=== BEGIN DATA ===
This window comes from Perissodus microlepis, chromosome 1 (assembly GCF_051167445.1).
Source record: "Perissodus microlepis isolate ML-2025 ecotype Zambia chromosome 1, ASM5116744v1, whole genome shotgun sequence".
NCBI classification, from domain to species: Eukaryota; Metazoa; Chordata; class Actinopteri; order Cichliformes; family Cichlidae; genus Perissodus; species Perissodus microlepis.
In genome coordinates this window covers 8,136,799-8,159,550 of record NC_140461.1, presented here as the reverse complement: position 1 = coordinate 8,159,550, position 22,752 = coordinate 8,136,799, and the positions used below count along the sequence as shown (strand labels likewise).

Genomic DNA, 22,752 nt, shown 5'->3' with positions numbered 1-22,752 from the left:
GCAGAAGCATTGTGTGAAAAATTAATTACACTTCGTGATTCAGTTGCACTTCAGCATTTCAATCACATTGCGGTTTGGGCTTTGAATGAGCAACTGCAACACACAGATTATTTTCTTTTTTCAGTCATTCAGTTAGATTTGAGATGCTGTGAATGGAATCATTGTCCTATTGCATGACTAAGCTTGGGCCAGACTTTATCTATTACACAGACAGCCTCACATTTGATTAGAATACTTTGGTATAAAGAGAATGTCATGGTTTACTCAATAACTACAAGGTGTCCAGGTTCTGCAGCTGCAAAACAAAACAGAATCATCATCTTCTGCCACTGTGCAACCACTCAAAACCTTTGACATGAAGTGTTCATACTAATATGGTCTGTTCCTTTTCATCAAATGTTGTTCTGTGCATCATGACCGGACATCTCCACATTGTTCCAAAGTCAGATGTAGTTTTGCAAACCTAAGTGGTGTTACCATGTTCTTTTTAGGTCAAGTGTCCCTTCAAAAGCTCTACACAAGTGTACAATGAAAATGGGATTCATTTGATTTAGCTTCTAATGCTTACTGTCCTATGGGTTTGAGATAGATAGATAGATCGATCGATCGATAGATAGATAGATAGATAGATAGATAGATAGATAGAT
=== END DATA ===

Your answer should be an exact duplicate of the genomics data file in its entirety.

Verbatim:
This window comes from Perissodus microlepis, chromosome 1 (assembly GCF_051167445.1).
Source record: "Perissodus microlepis isolate ML-2025 ecotype Zambia chromosome 1, ASM5116744v1, whole genome shotgun sequence".
NCBI classification, from domain to species: Eukaryota; Metazoa; Chordata; class Actinopteri; order Cichliformes; family Cichlidae; genus Perissodus; species Perissodus microlepis.
In genome coordinates this window covers 8,136,799-8,159,550 of record NC_140461.1, presented here as the reverse complement: position 1 = coordinate 8,159,550, position 22,752 = coordinate 8,136,799, and the positions used below count along the sequence as shown (strand labels likewise).

Genomic DNA, 22,752 nt, shown 5'->3' with positions numbered 1-22,752 from the left:
GCAGAAGCATTGTGTGAAAAATTAATTACACTTCGTGATTCAGTTGCACTTCAGCATTTCAATCACATTGCGGTTTGGGCTTTGAATGAGCAACTGCAACACACAGATTATTTTCTTTTTTCAGTCATTCAGTTAGATTTGAGATGCTGTGAATGGAATCATTGTCCTATTGCATGACTAAGCTTGGGCCAGACTTTATCTATTACACAGACAGCCTCACATTTGATTAGAATACTTTGGTATAAAGAGAATGTCATGGTTTACTCAATAACTACAAGGTGTCCAGGTTCTGCAGCTGCAAAACAAAACAGAATCATCATCTTCTGCCACTGTGCAACCACTCAAAACCTTTGACATGAAGTGTTCATACTAATATGGTCTGTTCCTTTTCATCAAATGTTGTTCTGTGCATCATGACCGGACATCTCCACATTGTTCCAAAGTCAGATGTAGTTTTGCAAACCTAAGTGGTGTTACCATGTTCTTTTTAGGTCAAGTGTCCCTTCAAAAGCTCTACACAAGTGTACAATGAAAATGGGATTCATTTGATTTAGCTTCTAATGCTTACTGTCCTATGGGTTTGAGATAGATAGATAGATCGATCGATCGATAGATAGATAGATAGATAGATAGATAGATAGATAGAT